Two thoughts on this. First, there is a lot of interest in this topic these days. I've 
been at two conferences in the last 6 months and attended two seminars here at 
Brookings on this issue. The National Institute on Ageing is considering funding (may 
already have done it) a major project to develop and validate happiness measures. 
Second, the sorts of pencil and paper retrospective questions that Oswald and others 
have used give very different results from two other methods of measuring happiness 
that seem to be less subject to subjective bias. 
     The first is moment based sampling in which people are given some sort of device 
that beeps at random points at which point they are supposed tow note how good or bad 
they are feeling at that instant. An interesting finding using this approach is that 
while people asked retrospectively how happy they were on each day of the week will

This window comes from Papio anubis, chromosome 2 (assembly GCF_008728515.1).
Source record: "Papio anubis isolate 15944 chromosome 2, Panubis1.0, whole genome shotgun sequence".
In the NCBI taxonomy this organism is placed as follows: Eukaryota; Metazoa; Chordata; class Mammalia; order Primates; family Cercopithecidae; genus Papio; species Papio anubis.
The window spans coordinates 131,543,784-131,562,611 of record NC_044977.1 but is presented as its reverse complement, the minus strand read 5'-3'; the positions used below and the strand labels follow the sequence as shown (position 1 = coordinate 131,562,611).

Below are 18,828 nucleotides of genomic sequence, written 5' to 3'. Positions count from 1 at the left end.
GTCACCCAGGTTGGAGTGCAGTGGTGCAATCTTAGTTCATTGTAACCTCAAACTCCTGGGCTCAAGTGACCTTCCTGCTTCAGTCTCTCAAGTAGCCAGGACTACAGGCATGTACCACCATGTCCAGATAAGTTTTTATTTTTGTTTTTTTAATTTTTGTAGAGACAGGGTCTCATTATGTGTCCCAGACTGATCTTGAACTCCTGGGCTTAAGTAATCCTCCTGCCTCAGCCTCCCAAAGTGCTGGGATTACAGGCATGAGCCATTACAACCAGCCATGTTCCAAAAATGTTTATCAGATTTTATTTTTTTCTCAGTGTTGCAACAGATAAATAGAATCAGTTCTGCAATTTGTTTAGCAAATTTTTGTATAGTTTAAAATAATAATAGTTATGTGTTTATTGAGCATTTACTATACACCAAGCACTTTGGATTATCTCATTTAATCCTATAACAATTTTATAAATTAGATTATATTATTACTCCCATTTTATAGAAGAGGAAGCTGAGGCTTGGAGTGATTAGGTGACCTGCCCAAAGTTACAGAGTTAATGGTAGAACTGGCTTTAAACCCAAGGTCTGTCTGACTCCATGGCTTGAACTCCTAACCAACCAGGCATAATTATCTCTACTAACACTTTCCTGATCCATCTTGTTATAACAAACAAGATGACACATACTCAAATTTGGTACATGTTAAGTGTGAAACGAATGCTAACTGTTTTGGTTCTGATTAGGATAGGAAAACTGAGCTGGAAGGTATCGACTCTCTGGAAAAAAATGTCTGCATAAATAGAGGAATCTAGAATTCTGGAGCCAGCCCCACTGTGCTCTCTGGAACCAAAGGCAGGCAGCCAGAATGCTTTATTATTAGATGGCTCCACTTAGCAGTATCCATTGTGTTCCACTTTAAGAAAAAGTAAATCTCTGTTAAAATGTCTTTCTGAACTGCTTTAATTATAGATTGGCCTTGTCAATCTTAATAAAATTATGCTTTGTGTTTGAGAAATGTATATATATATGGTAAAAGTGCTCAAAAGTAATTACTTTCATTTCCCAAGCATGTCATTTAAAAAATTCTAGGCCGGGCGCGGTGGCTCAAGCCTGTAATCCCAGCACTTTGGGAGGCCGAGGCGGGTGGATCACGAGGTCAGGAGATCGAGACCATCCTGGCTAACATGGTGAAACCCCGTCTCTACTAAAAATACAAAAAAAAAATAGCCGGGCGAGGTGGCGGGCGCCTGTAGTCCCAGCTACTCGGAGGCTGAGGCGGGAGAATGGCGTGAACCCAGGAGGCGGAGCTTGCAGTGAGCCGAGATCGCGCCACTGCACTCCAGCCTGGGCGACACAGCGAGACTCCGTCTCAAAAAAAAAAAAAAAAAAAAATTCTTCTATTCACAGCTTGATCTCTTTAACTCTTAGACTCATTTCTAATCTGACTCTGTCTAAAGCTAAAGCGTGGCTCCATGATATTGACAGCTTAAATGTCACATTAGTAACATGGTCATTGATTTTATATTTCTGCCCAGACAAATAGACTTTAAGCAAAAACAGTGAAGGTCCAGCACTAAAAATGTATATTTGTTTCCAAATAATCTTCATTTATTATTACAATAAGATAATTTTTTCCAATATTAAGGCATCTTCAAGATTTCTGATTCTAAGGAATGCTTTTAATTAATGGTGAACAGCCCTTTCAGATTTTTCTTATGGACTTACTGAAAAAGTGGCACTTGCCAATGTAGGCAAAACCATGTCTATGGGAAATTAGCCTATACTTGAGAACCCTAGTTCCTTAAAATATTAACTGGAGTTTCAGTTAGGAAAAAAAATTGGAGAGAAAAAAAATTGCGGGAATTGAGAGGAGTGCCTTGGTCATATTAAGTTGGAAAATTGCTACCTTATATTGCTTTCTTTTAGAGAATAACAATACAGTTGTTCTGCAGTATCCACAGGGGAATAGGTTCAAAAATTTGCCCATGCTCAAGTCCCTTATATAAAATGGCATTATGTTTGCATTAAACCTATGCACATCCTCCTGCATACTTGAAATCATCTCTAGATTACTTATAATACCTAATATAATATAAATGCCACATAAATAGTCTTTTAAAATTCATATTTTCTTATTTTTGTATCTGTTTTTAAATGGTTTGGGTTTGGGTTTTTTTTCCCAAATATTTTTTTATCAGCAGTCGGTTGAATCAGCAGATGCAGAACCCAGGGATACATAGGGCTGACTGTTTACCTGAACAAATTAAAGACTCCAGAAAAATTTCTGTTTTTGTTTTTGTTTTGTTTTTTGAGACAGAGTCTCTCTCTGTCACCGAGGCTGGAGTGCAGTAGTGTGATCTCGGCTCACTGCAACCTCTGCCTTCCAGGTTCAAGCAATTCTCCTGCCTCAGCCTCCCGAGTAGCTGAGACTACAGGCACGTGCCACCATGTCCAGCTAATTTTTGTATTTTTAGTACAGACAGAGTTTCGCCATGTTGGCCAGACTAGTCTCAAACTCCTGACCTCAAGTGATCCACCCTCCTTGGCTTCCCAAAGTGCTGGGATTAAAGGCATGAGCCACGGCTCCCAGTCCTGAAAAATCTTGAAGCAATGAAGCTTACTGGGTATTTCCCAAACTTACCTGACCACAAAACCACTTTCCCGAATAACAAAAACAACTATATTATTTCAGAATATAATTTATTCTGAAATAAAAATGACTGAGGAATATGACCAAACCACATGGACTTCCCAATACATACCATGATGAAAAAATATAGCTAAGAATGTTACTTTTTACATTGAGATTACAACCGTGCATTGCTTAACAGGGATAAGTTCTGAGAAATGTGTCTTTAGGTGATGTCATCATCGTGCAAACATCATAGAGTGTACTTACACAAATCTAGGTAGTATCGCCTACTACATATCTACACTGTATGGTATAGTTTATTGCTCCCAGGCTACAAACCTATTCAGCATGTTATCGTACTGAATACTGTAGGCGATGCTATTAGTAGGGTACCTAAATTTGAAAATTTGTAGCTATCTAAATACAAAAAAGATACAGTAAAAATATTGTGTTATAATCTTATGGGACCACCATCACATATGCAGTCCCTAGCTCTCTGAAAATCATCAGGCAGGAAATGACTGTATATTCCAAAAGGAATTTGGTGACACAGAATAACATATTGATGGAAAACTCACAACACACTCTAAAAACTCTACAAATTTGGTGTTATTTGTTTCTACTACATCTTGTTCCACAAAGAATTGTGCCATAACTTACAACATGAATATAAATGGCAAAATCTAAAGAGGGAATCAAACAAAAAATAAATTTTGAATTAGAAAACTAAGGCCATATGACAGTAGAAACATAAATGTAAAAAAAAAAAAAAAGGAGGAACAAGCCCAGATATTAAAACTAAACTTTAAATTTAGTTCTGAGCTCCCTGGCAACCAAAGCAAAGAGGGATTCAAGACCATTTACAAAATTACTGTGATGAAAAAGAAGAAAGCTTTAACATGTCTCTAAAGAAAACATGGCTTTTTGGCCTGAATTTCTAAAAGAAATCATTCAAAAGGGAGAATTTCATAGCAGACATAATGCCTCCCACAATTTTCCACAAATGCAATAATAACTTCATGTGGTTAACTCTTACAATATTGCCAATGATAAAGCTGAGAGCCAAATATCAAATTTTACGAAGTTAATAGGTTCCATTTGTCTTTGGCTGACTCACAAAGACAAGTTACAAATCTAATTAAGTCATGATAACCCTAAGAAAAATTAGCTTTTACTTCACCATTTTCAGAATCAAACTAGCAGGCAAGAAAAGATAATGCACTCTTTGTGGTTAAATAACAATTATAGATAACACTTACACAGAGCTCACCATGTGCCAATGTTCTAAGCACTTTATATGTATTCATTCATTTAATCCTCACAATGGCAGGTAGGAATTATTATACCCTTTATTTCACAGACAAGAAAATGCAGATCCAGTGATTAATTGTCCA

nearly always say they were happiest on the weekend and least happy on Monday, when 
you look at what they record at the time it turns out they are _most_ happy on Monday 
and the least happy on the weekend. The study authors conclude that most people really 
like their work and don't like doing house work or being around family members. 
     The second method that is being offered as an alternative to questionnaires is 
the study of particular patterns of brain activity that correlate very highly with 
self reported instantaneous measures of happiness. Interesting finding here is that 
the happiest people in the world (or at least those with the most profoundly 
asymmetric frontal lobe activity levels (the pattern that correlates with reported 
happiness if I remember correctly)) are Tibetan Monks. 
     An interesting research question is whether the brain activity based measures 
will give the same result as questionnaires that increasing income isn't correlated 
with happiness. One hypothesis is that that result is an artifact of everyone defining 
their happiness relative to those around them rather than on any absolute scale.

-- Bill Dickens

William T. Dickens
The Brookings Institution
1775 Massachusetts Avenue, NW
Washington, DC 20036
Phone: (202) 797-6113
FAX:     (202) 797-6181
AOL IM: wtdickens

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